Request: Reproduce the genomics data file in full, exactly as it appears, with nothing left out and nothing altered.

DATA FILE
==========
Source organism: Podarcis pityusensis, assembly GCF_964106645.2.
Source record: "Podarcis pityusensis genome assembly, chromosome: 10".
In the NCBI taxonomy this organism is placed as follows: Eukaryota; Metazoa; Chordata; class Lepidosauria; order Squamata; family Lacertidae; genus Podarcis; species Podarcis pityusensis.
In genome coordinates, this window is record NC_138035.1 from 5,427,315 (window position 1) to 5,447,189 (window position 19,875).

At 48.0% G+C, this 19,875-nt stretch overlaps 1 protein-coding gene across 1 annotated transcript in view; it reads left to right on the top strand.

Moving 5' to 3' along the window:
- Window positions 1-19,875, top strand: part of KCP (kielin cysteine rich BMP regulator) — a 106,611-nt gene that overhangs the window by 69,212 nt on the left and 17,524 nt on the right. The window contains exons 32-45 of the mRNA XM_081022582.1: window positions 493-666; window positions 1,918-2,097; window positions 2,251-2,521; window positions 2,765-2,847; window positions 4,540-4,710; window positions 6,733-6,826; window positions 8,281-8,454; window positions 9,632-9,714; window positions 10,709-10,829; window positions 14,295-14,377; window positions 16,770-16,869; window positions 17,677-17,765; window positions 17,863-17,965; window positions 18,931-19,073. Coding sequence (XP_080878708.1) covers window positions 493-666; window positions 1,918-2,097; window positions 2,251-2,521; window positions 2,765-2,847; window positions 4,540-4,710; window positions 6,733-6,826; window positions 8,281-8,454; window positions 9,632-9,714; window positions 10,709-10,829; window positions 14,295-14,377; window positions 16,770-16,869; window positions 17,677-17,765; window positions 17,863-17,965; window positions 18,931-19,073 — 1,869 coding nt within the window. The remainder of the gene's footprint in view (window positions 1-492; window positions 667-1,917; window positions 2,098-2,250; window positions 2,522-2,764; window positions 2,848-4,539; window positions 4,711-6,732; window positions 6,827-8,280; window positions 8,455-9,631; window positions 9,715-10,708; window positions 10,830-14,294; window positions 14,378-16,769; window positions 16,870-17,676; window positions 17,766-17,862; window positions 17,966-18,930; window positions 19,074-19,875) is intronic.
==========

Source organism: Podarcis pityusensis, assembly GCF_964106645.2.
Source record: "Podarcis pityusensis genome assembly, chromosome: 10".
In the NCBI taxonomy this organism is placed as follows: Eukaryota; Metazoa; Chordata; class Lepidosauria; order Squamata; family Lacertidae; genus Podarcis; species Podarcis pityusensis.
In genome coordinates, this window is record NC_138035.1 from 5,427,315 (window position 1) to 5,447,189 (window position 19,875).

At 48.0% G+C, this 19,875-nt stretch overlaps 1 protein-coding gene across 1 annotated transcript in view; it reads left to right on the top strand.

Moving 5' to 3' along the window:
- Window positions 1-19,875, top strand: part of KCP (kielin cysteine rich BMP regulator) — a 106,611-nt gene that overhangs the window by 69,212 nt on the left and 17,524 nt on the right. The window contains exons 32-45 of the mRNA XM_081022582.1: window positions 493-666; window positions 1,918-2,097; window positions 2,251-2,521; window positions 2,765-2,847; window positions 4,540-4,710; window positions 6,733-6,826; window positions 8,281-8,454; window positions 9,632-9,714; window positions 10,709-10,829; window positions 14,295-14,377; window positions 16,770-16,869; window positions 17,677-17,765; window positions 17,863-17,965; window positions 18,931-19,073. Coding sequence (XP_080878708.1) covers window positions 493-666; window positions 1,918-2,097; window positions 2,251-2,521; window positions 2,765-2,847; window positions 4,540-4,710; window positions 6,733-6,826; window positions 8,281-8,454; window positions 9,632-9,714; window positions 10,709-10,829; window positions 14,295-14,377; window positions 16,770-16,869; window positions 17,677-17,765; window positions 17,863-17,965; window positions 18,931-19,073 — 1,869 coding nt within the window. The remainder of the gene's footprint in view (window positions 1-492; window positions 667-1,917; window positions 2,098-2,250; window positions 2,522-2,764; window positions 2,848-4,539; window positions 4,711-6,732; window positions 6,827-8,280; window positions 8,455-9,631; window positions 9,715-10,708; window positions 10,830-14,294; window positions 14,378-16,769; window positions 16,870-17,676; window positions 17,766-17,862; window positions 17,966-18,930; window positions 19,074-19,875) is intronic.